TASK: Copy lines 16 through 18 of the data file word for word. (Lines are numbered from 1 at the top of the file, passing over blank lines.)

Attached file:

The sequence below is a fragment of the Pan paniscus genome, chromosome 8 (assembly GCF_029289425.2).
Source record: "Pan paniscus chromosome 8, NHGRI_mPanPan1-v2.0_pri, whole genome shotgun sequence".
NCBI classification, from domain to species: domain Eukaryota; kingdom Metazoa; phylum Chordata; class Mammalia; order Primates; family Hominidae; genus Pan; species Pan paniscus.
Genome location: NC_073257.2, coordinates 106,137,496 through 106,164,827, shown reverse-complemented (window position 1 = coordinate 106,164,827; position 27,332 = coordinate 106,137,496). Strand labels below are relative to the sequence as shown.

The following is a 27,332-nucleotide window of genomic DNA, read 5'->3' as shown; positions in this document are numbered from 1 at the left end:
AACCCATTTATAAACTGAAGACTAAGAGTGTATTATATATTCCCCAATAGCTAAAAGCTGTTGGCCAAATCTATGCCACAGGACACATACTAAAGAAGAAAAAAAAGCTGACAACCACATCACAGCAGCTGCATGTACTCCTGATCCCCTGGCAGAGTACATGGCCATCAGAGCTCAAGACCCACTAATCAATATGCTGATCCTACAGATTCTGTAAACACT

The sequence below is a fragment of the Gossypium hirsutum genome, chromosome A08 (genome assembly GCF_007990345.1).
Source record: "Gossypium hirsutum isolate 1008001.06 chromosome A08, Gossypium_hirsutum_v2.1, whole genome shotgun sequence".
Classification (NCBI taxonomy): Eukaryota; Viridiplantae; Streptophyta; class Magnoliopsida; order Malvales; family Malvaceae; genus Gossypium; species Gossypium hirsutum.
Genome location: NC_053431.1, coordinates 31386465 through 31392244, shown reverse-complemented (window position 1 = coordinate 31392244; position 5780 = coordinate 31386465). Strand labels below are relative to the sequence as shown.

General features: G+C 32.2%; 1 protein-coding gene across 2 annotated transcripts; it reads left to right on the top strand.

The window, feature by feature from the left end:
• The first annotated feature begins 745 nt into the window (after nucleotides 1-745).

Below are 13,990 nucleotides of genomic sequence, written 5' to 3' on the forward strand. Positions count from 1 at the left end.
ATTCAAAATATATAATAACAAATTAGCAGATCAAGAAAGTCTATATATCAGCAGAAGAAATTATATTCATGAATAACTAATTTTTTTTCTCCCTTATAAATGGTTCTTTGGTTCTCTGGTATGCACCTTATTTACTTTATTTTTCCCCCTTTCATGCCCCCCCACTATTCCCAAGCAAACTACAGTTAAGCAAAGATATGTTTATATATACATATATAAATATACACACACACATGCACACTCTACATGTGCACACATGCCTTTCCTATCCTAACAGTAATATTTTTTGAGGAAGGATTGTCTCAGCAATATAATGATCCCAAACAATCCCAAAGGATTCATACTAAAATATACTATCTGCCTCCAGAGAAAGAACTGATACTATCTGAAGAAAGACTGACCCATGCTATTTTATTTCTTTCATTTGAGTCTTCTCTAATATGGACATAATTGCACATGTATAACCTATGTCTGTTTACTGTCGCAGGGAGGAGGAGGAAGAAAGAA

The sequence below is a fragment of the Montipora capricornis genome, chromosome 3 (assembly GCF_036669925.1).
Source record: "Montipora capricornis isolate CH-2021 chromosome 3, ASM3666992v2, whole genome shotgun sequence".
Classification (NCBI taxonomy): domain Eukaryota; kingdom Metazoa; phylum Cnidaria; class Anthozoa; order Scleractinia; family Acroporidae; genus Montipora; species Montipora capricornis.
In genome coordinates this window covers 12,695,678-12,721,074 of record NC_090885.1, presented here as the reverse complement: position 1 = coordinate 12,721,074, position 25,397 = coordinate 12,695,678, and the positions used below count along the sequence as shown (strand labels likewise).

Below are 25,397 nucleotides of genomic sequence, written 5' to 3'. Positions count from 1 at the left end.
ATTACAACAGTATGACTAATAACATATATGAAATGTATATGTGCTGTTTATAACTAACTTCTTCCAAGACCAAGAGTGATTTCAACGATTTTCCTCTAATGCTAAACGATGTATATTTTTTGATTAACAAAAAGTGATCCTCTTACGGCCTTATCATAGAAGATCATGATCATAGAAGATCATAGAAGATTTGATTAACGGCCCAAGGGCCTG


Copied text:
The sequence below is a fragment of the Montipora capricornis genome, chromosome 3 (assembly GCF_036669925.1).
Source record: "Montipora capricornis isolate CH-2021 chromosome 3, ASM3666992v2, whole genome shotgun sequence".
Classification (NCBI taxonomy): domain Eukaryota; kingdom Metazoa; phylum Cnidaria; class Anthozoa; order Scleractinia; family Acroporidae; genus Montipora; species Montipora capricornis.